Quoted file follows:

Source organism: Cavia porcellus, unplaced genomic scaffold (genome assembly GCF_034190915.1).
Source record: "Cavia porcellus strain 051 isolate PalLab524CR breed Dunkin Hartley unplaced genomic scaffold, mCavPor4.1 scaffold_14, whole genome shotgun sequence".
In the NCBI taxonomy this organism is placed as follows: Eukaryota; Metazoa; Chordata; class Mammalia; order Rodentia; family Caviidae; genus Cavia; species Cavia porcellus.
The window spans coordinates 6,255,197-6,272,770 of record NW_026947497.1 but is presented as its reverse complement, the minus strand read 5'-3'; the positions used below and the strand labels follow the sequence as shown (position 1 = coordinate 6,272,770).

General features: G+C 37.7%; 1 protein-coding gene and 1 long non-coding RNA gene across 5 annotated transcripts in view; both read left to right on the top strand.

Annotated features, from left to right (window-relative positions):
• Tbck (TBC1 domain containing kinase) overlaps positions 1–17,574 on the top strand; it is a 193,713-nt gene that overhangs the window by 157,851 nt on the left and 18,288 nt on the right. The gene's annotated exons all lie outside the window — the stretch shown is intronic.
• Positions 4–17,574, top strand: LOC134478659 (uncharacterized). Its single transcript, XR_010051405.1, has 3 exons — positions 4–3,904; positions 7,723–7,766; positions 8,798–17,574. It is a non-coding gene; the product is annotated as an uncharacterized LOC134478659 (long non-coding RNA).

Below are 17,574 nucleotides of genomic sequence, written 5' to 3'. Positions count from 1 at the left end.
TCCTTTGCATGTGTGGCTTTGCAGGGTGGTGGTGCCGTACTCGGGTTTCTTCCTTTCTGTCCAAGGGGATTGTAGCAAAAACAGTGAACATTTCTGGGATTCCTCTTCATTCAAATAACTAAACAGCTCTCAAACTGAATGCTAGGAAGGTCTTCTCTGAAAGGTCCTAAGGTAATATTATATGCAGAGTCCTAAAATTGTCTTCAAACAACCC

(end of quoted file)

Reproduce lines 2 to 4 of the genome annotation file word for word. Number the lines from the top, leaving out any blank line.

Source record: "Cavia porcellus strain 051 isolate PalLab524CR breed Dunkin Hartley unplaced genomic scaffold, mCavPor4.1 scaffold_14, whole genome shotgun sequence".
In the NCBI taxonomy this organism is placed as follows: Eukaryota; Metazoa; Chordata; class Mammalia; order Rodentia; family Caviidae; genus Cavia; species Cavia porcellus.
The window spans coordinates 6,255,197-6,272,770 of record NW_026947497.1 but is presented as its reverse complement, the minus strand read 5'-3'; the positions used below and the strand labels follow the sequence as shown (position 1 = coordinate 6,272,770).